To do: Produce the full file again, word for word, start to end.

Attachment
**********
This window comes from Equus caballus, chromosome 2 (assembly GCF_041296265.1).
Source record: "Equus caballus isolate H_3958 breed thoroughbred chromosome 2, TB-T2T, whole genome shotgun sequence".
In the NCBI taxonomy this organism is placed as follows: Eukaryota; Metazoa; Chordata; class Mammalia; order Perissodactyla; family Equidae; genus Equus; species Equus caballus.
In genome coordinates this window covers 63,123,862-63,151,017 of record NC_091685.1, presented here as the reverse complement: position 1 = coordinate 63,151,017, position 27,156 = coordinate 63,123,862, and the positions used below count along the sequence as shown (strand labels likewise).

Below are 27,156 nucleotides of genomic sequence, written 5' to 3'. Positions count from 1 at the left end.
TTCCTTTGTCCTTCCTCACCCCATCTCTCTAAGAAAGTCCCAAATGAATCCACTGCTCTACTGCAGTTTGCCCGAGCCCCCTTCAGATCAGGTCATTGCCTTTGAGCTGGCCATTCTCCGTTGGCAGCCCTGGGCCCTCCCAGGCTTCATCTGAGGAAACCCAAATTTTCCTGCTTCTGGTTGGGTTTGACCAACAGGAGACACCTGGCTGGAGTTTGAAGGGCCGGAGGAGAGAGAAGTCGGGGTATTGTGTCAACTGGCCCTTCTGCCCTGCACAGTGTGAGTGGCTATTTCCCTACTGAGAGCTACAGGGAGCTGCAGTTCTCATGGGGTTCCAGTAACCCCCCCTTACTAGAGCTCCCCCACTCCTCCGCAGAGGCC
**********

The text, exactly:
This window comes from Equus caballus, chromosome 2 (assembly GCF_041296265.1).
Source record: "Equus caballus isolate H_3958 breed thoroughbred chromosome 2, TB-T2T, whole genome shotgun sequence".
In the NCBI taxonomy this organism is placed as follows: Eukaryota; Metazoa; Chordata; class Mammalia; order Perissodactyla; family Equidae; genus Equus; species Equus caballus.
In genome coordinates this window covers 63,123,862-63,151,017 of record NC_091685.1, presented here as the reverse complement: position 1 = coordinate 63,151,017, position 27,156 = coordinate 63,123,862, and the positions used below count along the sequence as shown (strand labels likewise).

Below are 27,156 nucleotides of genomic sequence, written 5' to 3'. Positions count from 1 at the left end.
TTCCTTTGTCCTTCCTCACCCCATCTCTCTAAGAAAGTCCCAAATGAATCCACTGCTCTACTGCAGTTTGCCCGAGCCCCCTTCAGATCAGGTCATTGCCTTTGAGCTGGCCATTCTCCGTTGGCAGCCCTGGGCCCTCCCAGGCTTCATCTGAGGAAACCCAAATTTTCCTGCTTCTGGTTGGGTTTGACCAACAGGAGACACCTGGCTGGAGTTTGAAGGGCCGGAGGAGAGAGAAGTCGGGGTATTGTGTCAACTGGCCCTTCTGCCCTGCACAGTGTGAGTGGCTATTTCCCTACTGAGAGCTACAGGGAGCTGCAGTTCTCATGGGGTTCCAGTAACCCCCCCTTACTAGAGCTCCCCCACTCCTCCGCAGAGGCC